Palestinians In Gaza Strip Facing Israeli Ethnic Cleansing With Intention Of Genocide: Palestinian BDS National Committee’s Saleh Hijazi

In an interview with Outlook’s Anisha Reddy, Saleh Hijazi, Apartheid-Free Policy Coordinator for the Palestinian BDS National Committee, criticises the position of India in the ongoing Israel-Hamas War and terms the Indian absentation in a vote in the United Nations (UN) calling for a ceasefire while also sending aid for the Palestinians as contradictory.

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The Palestinians in the Gaza Strip are facing an ethnic cleansing by Israel with the intention to commit genocide, says Saleh Hijazi, Apartheid-Free Policy Coordinator for the Palestinian BDS National Committee. 

The Palestinian BDS National Committee is a coalition of Palestinian organisations that seek boycotts, divestments, and sanctions directed at Israel in response to the Israeli position in the long-running Israeli-Palestinian conflict. 

In an interview with Outlook’s Anisha Reddy, Hijari also criticises the position of India in the ongoing Israel-Hamas War and terms the Indian absentation in a vote in the United Nations (UN) calling for a ceasefire while also sending aid for the Palestinians as contradictory. Excerpts: 

Firstly, could you give me an overview of the current humanitarian crisis in Gaza with respect to healthcare systems, food, water, and other essential resources?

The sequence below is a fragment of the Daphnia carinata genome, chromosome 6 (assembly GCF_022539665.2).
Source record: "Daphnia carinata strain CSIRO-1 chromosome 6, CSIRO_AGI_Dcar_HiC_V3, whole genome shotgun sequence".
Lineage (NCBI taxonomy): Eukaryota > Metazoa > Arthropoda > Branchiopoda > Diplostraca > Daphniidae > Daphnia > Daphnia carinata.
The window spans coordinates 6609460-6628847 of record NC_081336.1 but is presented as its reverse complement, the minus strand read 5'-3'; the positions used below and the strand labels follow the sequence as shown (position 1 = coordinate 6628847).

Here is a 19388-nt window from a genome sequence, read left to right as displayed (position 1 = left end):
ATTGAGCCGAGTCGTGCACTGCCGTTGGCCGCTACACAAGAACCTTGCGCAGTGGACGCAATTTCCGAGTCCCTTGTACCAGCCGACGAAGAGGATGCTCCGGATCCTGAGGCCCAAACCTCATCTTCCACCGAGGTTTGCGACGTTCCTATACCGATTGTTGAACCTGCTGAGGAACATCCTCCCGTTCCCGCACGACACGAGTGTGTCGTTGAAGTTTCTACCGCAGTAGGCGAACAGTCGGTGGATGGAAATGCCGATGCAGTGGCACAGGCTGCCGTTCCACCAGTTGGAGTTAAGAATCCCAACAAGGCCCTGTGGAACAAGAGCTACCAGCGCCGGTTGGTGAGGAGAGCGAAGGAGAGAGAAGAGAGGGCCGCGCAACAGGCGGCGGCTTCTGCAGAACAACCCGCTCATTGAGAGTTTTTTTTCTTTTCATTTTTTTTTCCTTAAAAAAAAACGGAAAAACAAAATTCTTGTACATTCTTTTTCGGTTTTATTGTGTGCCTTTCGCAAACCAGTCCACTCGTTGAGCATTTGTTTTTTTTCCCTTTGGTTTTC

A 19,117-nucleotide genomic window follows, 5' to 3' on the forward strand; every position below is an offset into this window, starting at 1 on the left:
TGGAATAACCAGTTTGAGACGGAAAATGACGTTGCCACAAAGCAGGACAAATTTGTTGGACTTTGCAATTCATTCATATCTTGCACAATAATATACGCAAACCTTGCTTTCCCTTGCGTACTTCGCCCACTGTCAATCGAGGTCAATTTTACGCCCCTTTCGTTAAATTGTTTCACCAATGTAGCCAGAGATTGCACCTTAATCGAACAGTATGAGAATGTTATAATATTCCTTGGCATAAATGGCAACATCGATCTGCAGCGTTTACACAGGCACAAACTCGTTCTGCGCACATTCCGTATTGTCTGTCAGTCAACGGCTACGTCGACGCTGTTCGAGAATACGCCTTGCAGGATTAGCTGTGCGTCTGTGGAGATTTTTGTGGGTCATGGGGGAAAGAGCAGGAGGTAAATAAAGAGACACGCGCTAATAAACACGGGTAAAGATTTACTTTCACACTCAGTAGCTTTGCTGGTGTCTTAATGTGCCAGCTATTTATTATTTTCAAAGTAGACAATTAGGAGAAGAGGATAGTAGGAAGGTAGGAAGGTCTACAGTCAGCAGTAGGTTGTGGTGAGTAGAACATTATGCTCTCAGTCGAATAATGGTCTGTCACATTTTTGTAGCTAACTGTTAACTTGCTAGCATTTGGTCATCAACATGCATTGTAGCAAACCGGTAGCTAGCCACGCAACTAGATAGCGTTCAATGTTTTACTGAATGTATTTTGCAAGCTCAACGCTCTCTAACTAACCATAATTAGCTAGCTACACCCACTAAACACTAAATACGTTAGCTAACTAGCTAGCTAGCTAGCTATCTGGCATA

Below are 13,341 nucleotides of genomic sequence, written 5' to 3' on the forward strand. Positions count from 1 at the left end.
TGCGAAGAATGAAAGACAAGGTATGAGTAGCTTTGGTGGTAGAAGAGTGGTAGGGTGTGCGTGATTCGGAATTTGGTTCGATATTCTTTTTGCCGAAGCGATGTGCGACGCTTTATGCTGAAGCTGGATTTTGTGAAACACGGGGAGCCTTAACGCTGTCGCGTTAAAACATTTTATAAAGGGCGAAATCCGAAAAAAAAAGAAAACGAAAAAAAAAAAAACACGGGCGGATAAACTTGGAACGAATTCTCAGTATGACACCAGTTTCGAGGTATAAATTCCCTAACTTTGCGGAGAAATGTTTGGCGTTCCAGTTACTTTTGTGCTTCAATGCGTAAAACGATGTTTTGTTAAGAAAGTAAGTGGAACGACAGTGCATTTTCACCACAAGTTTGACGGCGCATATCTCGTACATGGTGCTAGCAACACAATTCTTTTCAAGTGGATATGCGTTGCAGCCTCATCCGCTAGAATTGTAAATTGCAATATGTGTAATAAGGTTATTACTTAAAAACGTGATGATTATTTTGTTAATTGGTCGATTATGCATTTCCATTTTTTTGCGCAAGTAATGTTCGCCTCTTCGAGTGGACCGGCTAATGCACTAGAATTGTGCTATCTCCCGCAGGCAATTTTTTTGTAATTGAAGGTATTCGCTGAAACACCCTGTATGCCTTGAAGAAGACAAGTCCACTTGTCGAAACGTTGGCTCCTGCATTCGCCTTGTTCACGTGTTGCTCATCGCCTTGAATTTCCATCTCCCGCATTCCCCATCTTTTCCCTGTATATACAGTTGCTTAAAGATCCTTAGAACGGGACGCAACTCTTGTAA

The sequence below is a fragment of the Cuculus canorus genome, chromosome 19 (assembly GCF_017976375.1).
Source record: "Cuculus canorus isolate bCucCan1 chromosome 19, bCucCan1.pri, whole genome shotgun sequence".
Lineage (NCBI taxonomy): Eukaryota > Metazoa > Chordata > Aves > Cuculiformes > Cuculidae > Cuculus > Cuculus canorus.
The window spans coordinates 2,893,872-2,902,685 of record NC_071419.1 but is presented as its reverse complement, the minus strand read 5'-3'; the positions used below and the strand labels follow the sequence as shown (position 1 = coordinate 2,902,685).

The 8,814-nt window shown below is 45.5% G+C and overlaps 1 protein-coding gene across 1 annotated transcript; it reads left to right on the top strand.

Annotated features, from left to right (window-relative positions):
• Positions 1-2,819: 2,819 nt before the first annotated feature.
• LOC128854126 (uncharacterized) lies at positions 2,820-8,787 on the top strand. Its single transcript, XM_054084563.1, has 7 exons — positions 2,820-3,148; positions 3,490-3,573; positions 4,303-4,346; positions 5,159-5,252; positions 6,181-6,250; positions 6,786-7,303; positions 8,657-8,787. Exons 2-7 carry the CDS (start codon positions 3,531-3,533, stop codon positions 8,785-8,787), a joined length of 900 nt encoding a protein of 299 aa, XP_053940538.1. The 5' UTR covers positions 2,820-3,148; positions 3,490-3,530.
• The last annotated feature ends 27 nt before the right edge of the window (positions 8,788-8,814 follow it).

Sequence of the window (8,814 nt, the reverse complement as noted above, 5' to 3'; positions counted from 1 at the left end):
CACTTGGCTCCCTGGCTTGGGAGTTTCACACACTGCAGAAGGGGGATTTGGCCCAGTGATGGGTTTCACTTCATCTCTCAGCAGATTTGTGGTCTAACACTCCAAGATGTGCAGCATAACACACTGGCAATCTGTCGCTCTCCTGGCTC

Palestinians are experiencing one of the most devastating humanitarian crises in recent history as a result of Israel systematically violating international law, including indiscriminate bombing, ethnic cleansing, starvation, and denial of humanitarian aid with the intent to commit genocide. Israel’s war crimes and crimes against humanity have also included forced displacement, indiscriminate bombing, cutting off water, food, medicine, and fuel, and employing “starvation as a weapon of war”, as stated by Oxfam and Palestinian human rights organisations. 

All of this has prompted the prominent Israeli genocide scholar, Raz Segal, to warn of “a textbook case of genocide”. Over 800 international scholars, the US-based Center for Constitutional Rights, UN experts, as well as Palestinian human rights organisations have also warned of an unfolding Israeli genocide in Gaza. 

In terms of media coverage of the ongoing Israel-Hamas War, be it Indian media or the global media, what kind of narratives have you observed and how does that affect the conflict on the ground?

There is a chasm in the coverage of global media coverage of the genocide in Gaza. Some mainly Western, but also Indian, media have carried the dehumanising narrative of Israel, an apartheid regime as recognised by a vast consensus around the world, without question or any journalistic integrity and have thus been contributing to the enabling of the genocide. Other media, both critical media in the West and the vast majority of media in the Global South have recognised the genocidal reality and have reflected it. 

Do these media narratives also shape policy decisions of countries in terms of delivering humanitarian aid?

Media is the Fourth Estate, a crucial pillar of democracy and the rule of law. Losing credibility and integrity can have real consequences that impact people’s lives. At the time of genocide, it can even become a weapon used in the crime. At the same time the media, when it does its role of uncovering the truth, can be a crucial tool in stopping crimes and helping hold perpetrators accountable. This is why Israel, in its genocidal war, uses its media and mainstream media within ally states to facilitate its genocidal war, while on the other hand, it targets and kills journalists who are carrying out their mission of uncovering the truth. At least 24 Palestinian journalists in Gaza have been killed since the launch of the genocidal war. In an attempt to silence Palestinian journalist Wael Dahdouh, Israel killed his immediate family.